Before I discuss this week’s topic, I’d like to thank you for reading this blog, and thank everyone who shared it on LinkedIn and other social media. I launched WorkFeelsGood.com on April 17, 2017. This is the eleventh post in eleven weeks. For the months of July, August and September I’ll be taking some time off and only posting once per month. Look for new articles around the middle of each month. In October, I’ll be back up to one article per week.
we earn credibility by being reasonable
A quick browse of Internet dictionaries shows that to be credible means to be believed, be convincing, and be able to persuade someone that something will happen or be successful. To be reasonable means to have sound judgement, be fair, sensible and moderate. We realize the benefit of being reasonable when others decide we are credible and start believing us. We earn credibility by being reasonable.
Why does any of this matter? It’s worth knowing the difference between being reasonable and being credible because it helps us understand why we sometimes don’t get what we want at work. By definition, the more credible you are, the more likely you are to get what you want. Money, staff and the attention of leaders are the limited resources that often go to the person who is most credible in the eyes of those who control the resources.
we have control over being reasonable
We don’t have control over what others think or say about our credibility, but we have control over being reasonable. And if we can be reasonable for some period of time, then others may eventually decide that we are credible and help us get what we need to do our jobs. So what does being reasonable look like? Here are three ways we can be reasonable at work.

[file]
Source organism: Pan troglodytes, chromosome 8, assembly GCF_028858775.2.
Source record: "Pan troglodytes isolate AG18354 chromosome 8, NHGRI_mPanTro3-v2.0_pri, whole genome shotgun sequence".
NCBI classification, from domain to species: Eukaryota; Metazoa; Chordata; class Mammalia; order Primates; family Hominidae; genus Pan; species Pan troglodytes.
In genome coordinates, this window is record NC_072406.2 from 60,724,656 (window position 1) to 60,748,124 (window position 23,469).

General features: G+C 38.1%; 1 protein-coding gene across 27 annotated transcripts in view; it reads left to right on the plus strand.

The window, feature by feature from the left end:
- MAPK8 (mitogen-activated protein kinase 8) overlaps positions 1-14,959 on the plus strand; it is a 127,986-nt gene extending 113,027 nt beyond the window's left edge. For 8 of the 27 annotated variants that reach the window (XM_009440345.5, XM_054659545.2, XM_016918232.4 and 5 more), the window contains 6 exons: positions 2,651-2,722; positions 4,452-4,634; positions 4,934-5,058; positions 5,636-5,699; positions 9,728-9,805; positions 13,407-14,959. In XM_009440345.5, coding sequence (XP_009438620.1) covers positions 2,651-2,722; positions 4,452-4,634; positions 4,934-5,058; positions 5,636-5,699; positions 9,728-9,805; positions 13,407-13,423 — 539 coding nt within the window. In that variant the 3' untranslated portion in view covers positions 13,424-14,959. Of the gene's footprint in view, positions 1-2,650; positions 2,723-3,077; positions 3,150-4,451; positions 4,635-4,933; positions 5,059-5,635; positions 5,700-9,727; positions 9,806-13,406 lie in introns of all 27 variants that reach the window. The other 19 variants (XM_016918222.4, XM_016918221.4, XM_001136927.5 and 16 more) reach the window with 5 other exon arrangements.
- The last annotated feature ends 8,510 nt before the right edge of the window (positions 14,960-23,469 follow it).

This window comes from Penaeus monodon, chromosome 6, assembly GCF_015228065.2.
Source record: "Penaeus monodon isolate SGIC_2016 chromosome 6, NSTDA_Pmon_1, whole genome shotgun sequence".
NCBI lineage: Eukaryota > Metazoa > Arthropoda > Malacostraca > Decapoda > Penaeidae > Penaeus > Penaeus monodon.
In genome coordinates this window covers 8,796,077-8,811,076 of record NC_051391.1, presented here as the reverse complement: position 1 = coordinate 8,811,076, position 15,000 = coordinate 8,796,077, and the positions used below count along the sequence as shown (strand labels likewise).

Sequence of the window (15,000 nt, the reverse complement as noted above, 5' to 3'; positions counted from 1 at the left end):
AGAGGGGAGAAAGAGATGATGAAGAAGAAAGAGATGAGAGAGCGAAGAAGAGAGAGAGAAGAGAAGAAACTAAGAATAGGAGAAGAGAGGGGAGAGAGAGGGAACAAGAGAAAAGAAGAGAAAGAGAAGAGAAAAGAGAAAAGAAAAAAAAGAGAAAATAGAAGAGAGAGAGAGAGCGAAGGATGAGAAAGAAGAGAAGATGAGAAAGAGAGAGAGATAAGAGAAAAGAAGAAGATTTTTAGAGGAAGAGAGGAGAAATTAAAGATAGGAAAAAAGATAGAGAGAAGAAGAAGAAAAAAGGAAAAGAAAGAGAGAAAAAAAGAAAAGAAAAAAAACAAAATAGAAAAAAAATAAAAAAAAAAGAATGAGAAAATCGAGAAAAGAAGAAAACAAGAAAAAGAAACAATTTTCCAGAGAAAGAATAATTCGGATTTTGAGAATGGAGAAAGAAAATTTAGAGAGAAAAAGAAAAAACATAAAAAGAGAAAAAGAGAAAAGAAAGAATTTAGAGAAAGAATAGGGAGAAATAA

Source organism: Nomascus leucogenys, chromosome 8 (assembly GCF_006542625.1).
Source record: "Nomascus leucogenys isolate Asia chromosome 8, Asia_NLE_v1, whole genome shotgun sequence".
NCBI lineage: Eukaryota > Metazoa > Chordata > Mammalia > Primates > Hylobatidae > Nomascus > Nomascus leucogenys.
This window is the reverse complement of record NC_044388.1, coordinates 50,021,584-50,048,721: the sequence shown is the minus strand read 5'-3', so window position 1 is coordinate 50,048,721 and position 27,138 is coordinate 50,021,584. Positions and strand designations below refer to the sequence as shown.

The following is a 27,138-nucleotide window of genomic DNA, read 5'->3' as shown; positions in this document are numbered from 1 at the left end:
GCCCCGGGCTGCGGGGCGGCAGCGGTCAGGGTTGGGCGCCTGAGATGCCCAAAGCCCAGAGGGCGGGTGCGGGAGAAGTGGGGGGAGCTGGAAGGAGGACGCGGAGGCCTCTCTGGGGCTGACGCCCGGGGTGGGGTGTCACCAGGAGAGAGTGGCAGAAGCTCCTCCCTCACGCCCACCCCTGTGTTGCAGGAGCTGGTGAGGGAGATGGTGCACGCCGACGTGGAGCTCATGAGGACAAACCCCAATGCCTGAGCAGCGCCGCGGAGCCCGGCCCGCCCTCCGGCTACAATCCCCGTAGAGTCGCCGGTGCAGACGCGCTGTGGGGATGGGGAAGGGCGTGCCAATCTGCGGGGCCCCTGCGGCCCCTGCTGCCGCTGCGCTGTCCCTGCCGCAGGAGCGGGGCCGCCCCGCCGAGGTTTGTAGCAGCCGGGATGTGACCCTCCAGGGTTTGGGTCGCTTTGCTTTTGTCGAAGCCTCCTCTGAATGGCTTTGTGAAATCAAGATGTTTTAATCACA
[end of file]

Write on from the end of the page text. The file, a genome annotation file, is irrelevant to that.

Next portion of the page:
#1: respecting different opinions
The first thing we can start doing is respecting different opinions. In other articles I’ve said that to respect means to care, and caring is active. Respect without care sounds like, “I respect your opinion, and here is my opinion.” To actually respect and care means to really try to understand someone else’s opinion with an open mind, a mind that is truly willing to be changed. It means to interpret what they say in the best and strongest way so that it supports their opinion. Sure, they may not be as charitable toward you, but the alternative is two people just telling each other their opinions and never agreeing to change. We are reasonable when we can incorporate the best that others have to offer into our own offering.
#2: learning what can change and what cannot
George Bernard Shaw said, “the reasonable person adapts themselves to the world, the unreasonable person tries to adapt the world to themselves.” When we apply this to work, it means learning what can change and what likely won’t change. The more you try to change those things that likely won’t change, the more likely it is that people will see you as unreasonable. We often hear that someone chose a hill to die on. Sometimes the best question we can ask ourselves is, “Am I willing to die on this hill?” If you say yes, it’s best to get a second opinion before you charge up that hill.
#3: learning when to challenge the status quo
I was a little sneaky when I quoted Shaw because I left out a sentence. He actually said, “the reasonable person adapts themselves to the world, the unreasonable person tries to adapt the world to themselves. Hence, all human progress depends on the unreasonable person.” What Shaw meant was that people are often judged to be unreasonable when they are in the midst of challenging the status quo, but are often called heroes, innovators or visionaries when we look back on what they accomplished. Sometimes, we have to take a stand, speak up, and fight for what we think is right. People may see us as unreasonable because they see no problems with the way things are. But if we’re successful, they often admit that it was the right thing to do: reasonable.
And yes, some hills may be worth dying on, even if it means that you have to find another job.